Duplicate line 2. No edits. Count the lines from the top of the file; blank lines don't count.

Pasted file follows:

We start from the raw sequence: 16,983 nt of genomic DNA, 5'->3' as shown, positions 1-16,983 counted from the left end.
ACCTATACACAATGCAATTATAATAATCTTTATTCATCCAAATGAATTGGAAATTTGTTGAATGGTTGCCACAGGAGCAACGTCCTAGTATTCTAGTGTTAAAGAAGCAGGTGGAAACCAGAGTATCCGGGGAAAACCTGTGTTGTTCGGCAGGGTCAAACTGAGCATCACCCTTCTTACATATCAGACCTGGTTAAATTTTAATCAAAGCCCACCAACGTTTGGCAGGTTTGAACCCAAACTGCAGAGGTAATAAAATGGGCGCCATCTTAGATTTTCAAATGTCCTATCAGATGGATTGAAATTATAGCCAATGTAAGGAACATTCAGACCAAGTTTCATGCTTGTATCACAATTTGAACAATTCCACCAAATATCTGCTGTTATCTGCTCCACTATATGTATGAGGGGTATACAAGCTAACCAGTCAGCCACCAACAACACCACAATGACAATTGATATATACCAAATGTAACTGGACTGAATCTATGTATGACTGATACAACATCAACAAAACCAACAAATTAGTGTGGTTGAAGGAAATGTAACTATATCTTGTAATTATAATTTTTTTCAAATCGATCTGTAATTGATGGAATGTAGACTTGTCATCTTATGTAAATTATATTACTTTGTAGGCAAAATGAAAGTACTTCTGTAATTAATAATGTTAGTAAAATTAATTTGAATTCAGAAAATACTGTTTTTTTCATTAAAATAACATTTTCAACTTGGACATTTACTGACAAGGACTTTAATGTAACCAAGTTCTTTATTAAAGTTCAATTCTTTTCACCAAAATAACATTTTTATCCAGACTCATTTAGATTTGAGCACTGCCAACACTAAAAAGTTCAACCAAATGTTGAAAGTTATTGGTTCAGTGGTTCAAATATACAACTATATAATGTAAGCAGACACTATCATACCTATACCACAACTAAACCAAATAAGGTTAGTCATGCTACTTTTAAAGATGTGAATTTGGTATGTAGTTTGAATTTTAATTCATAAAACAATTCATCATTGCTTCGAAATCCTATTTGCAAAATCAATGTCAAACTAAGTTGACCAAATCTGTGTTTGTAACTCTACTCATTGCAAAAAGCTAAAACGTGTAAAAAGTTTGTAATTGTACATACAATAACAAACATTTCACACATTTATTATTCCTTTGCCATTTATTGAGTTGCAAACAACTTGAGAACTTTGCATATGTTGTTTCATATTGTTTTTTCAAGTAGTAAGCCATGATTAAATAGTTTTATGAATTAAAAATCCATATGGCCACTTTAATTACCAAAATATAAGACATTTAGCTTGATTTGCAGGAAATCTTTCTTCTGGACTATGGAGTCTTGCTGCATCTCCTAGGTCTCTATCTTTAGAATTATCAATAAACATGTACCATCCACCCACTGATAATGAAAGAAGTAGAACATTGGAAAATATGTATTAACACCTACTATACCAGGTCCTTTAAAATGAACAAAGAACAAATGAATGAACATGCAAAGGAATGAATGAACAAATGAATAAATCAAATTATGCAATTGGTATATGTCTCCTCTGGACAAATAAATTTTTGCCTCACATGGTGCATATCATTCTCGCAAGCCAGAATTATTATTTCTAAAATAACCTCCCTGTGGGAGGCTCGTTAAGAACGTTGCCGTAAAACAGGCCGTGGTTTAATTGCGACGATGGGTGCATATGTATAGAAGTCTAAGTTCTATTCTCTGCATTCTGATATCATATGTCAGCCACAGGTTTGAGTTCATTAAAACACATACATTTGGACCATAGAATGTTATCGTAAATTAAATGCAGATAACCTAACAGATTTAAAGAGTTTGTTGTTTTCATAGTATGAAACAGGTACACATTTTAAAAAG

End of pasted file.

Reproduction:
ACCTATACACAATGCAATTATAATAATCTTTATTCATCCAAATGAATTGGAAATTTGTTGAATGGTTGCCACAGGAGCAACGTCCTAGTATTCTAGTGTTAAAGAAGCAGGTGGAAACCAGAGTATCCGGGGAAAACCTGTGTTGTTCGGCAGGGTCAAACTGAGCATCACCCTTCTTACATATCAGACCTGGTTAAATTTTAATCAAAGCCCACCAACGTTTGGCAGGTTTGAACCCAAACTGCAGAGGTAATAAAATGGGCGCCATCTTAGATTTTCAAATGTCCTATCAGATGGATTGAAATTATAGCCAATGTAAGGAACATTCAGACCAAGTTTCATGCTTGTATCACAATTTGAACAATTCCACCAAATATCTGCTGTTATCTGCTCCACTATATGTATGAGGGGTATACAAGCTAACCAGTCAGCCACCAACAACACCACAATGACAATTGATATATACCAAATGTAACTGGACTGAATCTATGTATGACTGATACAACATCAACAAAACCAACAAATTAGTGTGGTTGAAGGAAATGTAACTATATCTTGTAATTATAATTTTTTTCAAATCGATCTGTAATTGATGGAATGTAGACTTGTCATCTTATGTAAATTATATTACTTTGTAGGCAAAATGAAAGTACTTCTGTAATTAATAATGTTAGTAAAATTAATTTGAATTCAGAAAATACTGTTTTTTTCATTAAAATAACATTTTCAACTTGGACATTTACTGACAAGGACTTTAATGTAACCAAGTTCTTTATTAAAGTTCAATTCTTTTCACCAAAATAACATTTTTATCCAGACTCATTTAGATTTGAGCACTGCCAACACTAAAAAGTTCAACCAAATGTTGAAAGTTATTGGTTCAGTGGTTCAAATATACAACTATATAATGTAAGCAGACACTATCATACCTATACCACAACTAAACCAAATAAGGTTAGTCATGCTACTTTTAAAGATGTGAATTTGGTATGTAGTTTGAATTTTAATTCATAAAACAATTCATCATTGCTTCGAAATCCTATTTGCAAAATCAATGTCAAACTAAGTTGACCAAATCTGTGTTTGTAACTCTACTCATTGCAAAAAGCTAAAACGTGTAAAAAGTTTGTAATTGTACATACAATAACAAACATTTCACACATTTATTATTCCTTTGCCATTTATTGAGTTGCAAACAACTTGAGAACTTTGCATATGTTGTTTCATATTGTTTTTTCAAGTAGTAAGCCATGATTAAATAGTTTTATGAATTAAAAATCCATATGGCCACTTTAATTACCAAAATATAAGACATTTAGCTTGATTTGCAGGAAATCTTTCTTCTGGACTATGGAGTCTTGCTGCATCTCCTAGGTCTCTATCTTTAGAATTATCAATAAACATGTACCATCCACCCACTGATAATGAAAGAAGTAGAACATTGGAAAATATGTATTAACACCTACTATACCAGGTCCTTTAAAATGAACAAAGAACAAATGAATGAACATGCAAAGGAATGAATGAACAAATGAATAAATCAAATTATGCAATTGGTATATGTCTCCTCTGGACAAATAAATTTTTGCCTCACATGGTGCATATCATTCTCGCAAGCCAGAATTATTATTTCTAAAATAACCTCCCTGTGGGAGGCTCGTTAAGAACGTTGCCGTAAAACAGGCCGTGGTTTAATTGCGACGATGGGTGCATATGTATAGAAGTCTAAGTTCTATTCTCTGCATTCTGATATCATATGTCAGCCACAGGTTTGAGTTCATTAAAACACATACATTTGGACCATAGAATGTTATCGTAAATTAAATGCAGATAACCTAACAGATTTAAAGAGTTTGTTGTTTTCATAGTATGAAACAGGTACACATTTTAAAAAG